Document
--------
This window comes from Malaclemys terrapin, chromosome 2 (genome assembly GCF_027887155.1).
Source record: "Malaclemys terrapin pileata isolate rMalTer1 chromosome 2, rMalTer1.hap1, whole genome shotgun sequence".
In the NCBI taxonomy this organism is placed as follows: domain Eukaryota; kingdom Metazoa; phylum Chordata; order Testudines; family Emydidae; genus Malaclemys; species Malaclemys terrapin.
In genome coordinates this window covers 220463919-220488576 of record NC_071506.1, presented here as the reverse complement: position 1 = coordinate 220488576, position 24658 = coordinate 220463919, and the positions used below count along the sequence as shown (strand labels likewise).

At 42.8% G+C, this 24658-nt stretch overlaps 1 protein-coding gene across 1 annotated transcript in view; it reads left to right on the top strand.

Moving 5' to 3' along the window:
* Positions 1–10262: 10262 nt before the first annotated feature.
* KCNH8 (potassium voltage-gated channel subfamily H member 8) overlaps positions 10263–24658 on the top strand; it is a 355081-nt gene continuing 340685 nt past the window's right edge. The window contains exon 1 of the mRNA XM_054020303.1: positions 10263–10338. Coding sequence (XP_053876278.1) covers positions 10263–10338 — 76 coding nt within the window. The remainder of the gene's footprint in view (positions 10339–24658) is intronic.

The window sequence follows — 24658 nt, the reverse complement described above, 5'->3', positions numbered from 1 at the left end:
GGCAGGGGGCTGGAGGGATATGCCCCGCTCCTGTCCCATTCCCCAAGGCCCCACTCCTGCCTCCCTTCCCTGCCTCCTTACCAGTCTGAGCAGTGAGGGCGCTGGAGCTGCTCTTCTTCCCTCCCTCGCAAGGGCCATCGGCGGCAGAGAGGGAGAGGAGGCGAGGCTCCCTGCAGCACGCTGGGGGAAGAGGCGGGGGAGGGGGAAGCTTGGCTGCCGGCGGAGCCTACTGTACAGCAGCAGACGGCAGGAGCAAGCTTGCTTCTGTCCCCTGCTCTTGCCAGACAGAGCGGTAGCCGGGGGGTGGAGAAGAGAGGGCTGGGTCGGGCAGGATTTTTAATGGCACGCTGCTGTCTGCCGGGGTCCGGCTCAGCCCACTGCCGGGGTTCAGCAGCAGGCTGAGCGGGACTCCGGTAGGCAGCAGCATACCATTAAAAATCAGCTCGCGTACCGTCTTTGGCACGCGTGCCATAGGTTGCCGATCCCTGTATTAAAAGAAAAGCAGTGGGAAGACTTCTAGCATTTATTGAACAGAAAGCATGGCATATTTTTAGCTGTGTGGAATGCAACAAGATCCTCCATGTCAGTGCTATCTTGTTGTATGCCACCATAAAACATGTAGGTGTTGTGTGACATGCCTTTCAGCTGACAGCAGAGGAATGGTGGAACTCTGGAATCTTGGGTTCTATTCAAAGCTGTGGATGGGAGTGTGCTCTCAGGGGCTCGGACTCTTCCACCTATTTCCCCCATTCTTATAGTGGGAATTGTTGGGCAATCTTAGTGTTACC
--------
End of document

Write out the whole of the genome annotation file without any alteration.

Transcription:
This window comes from Malaclemys terrapin, chromosome 2 (genome assembly GCF_027887155.1).
Source record: "Malaclemys terrapin pileata isolate rMalTer1 chromosome 2, rMalTer1.hap1, whole genome shotgun sequence".
In the NCBI taxonomy this organism is placed as follows: domain Eukaryota; kingdom Metazoa; phylum Chordata; order Testudines; family Emydidae; genus Malaclemys; species Malaclemys terrapin.
In genome coordinates this window covers 220463919-220488576 of record NC_071506.1, presented here as the reverse complement: position 1 = coordinate 220488576, position 24658 = coordinate 220463919, and the positions used below count along the sequence as shown (strand labels likewise).

At 42.8% G+C, this 24658-nt stretch overlaps 1 protein-coding gene across 1 annotated transcript in view; it reads left to right on the top strand.

Moving 5' to 3' along the window:
* Positions 1–10262: 10262 nt before the first annotated feature.
* KCNH8 (potassium voltage-gated channel subfamily H member 8) overlaps positions 10263–24658 on the top strand; it is a 355081-nt gene continuing 340685 nt past the window's right edge. The window contains exon 1 of the mRNA XM_054020303.1: positions 10263–10338. Coding sequence (XP_053876278.1) covers positions 10263–10338 — 76 coding nt within the window. The remainder of the gene's footprint in view (positions 10339–24658) is intronic.

The window sequence follows — 24658 nt, the reverse complement described above, 5'->3', positions numbered from 1 at the left end:
GGCAGGGGGCTGGAGGGATATGCCCCGCTCCTGTCCCATTCCCCAAGGCCCCACTCCTGCCTCCCTTCCCTGCCTCCTTACCAGTCTGAGCAGTGAGGGCGCTGGAGCTGCTCTTCTTCCCTCCCTCGCAAGGGCCATCGGCGGCAGAGAGGGAGAGGAGGCGAGGCTCCCTGCAGCACGCTGGGGGAAGAGGCGGGGGAGGGGGAAGCTTGGCTGCCGGCGGAGCCTACTGTACAGCAGCAGACGGCAGGAGCAAGCTTGCTTCTGTCCCCTGCTCTTGCCAGACAGAGCGGTAGCCGGGGGGTGGAGAAGAGAGGGCTGGGTCGGGCAGGATTTTTAATGGCACGCTGCTGTCTGCCGGGGTCCGGCTCAGCCCACTGCCGGGGTTCAGCAGCAGGCTGAGCGGGACTCCGGTAGGCAGCAGCATACCATTAAAAATCAGCTCGCGTACCGTCTTTGGCACGCGTGCCATAGGTTGCCGATCCCTGTATTAAAAGAAAAGCAGTGGGAAGACTTCTAGCATTTATTGAACAGAAAGCATGGCATATTTTTAGCTGTGTGGAATGCAACAAGATCCTCCATGTCAGTGCTATCTTGTTGTATGCCACCATAAAACATGTAGGTGTTGTGTGACATGCCTTTCAGCTGACAGCAGAGGAATGGTGGAACTCTGGAATCTTGGGTTCTATTCAAAGCTGTGGATGGGAGTGTGCTCTCAGGGGCTCGGACTCTTCCACCTATTTCCCCCATTCTTATAGTGGGAATTGTTGGGCAATCTTAGTGTTACC